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Riding with little ones you just have to accept and enjoy LOTS of stops. First major stop was for a snack and playtime along the Waver river. Here we also had a lovely talk with an older couple heading the other direction on their own weekend tour. Yes, bike touring is very popular in the Netherlands, particularly amongst those of the “empty nest” age group.

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Scrutinize this picture carefully; It’s the only one with me in it. A great thing about this area is that we can ride almost endlessly on such paths. We’re only about 10km from Amsterdam but you wouldn’t know it from the scene.

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An hour or so later it was lunch (and play) time. We stopped at a great little cafe along a river in the village of Baambrugge. P1 enjoyed until it dawned on him that we wouldn’t be going canoeing like those who glided past: “Caaaaanooooooo!! Caaaaanooooooo riiiiide!!!!” and so he screamed, writhing and kicking while I secured him in the bakfiets again. This is the main reason the bakfiets has harnesses, more so than protection in the unlikely case of a crash. Of course he calmed down again after a few minutes but continues to ask about going canoeing. I’m stalling by telling him he needs to first learn to swim.

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Another hour or two further (I don’t keep track of such things nor do we have computers on any of our bikes) we escaped the paved world entirely, riding on smooth dirt paths through a nature preserve. Here P1 points out the obvious to us.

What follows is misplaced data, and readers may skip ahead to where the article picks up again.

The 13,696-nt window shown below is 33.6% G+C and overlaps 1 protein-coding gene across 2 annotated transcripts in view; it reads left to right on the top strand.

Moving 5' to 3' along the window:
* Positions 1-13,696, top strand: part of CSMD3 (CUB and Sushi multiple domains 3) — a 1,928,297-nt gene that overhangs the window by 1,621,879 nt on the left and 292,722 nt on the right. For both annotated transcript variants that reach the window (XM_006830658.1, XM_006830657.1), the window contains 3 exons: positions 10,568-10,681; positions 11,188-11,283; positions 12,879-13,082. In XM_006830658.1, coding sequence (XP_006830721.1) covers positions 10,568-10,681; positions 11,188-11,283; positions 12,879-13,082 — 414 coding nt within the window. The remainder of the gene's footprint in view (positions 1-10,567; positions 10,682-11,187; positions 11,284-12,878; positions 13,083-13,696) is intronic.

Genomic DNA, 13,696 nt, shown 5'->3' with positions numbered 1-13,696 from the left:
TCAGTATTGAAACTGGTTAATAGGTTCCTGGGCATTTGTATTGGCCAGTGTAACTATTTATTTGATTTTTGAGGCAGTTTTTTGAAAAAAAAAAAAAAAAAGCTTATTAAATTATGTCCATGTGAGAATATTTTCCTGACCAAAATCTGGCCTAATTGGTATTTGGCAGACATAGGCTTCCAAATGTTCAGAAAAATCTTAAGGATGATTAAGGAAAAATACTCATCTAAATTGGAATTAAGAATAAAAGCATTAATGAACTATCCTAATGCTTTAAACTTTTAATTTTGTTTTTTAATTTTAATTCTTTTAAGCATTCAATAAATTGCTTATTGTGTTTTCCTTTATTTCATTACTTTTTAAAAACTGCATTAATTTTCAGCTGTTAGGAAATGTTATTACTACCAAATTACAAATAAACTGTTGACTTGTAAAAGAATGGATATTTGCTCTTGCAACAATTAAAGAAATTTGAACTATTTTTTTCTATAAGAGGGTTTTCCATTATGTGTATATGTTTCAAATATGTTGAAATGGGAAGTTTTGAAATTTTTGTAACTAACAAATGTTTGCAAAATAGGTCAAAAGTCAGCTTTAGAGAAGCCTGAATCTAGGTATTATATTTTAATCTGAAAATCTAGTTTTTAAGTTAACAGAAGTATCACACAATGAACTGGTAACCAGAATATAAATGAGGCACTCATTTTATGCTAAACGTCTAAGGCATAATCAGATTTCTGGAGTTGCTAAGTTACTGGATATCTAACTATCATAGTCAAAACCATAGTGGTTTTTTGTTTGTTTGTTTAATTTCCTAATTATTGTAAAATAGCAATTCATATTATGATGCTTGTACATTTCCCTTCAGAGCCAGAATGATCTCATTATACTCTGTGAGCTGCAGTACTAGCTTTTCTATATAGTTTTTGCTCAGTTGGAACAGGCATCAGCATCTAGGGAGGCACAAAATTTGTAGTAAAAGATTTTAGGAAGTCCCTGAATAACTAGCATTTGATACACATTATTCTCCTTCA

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Probably already six hours “on the road” at this point the kids are looking pretty fried. No more hamming it up for the camera.

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And a little while later they’re both lights out. P2 can rest her head against the clothes we’ve stuffed behind her head but P1 is doing the nodding thing, waking himself up. We rearrange some baggage, make a little nest with the sleeping bag and plop him in there. We’re less than 10km from Lage Vuursche, entirely on these perfect dirt paths so the danger factor is exceedingly low.

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The mostly elderly guests at our rather posh hotel didn’t seem to know what to make of this bike riding family with two free-range tikes. I think we scared them away from this patio. Interestingly, even in the Netherlands, even in an area extremely popular amongst cyclists… there was no bike rack at all at the hotel and we seemed to be the only guests who’d arrived by bike. Lacking any more obvious option we just parked the bikes on the patio and nobody complained.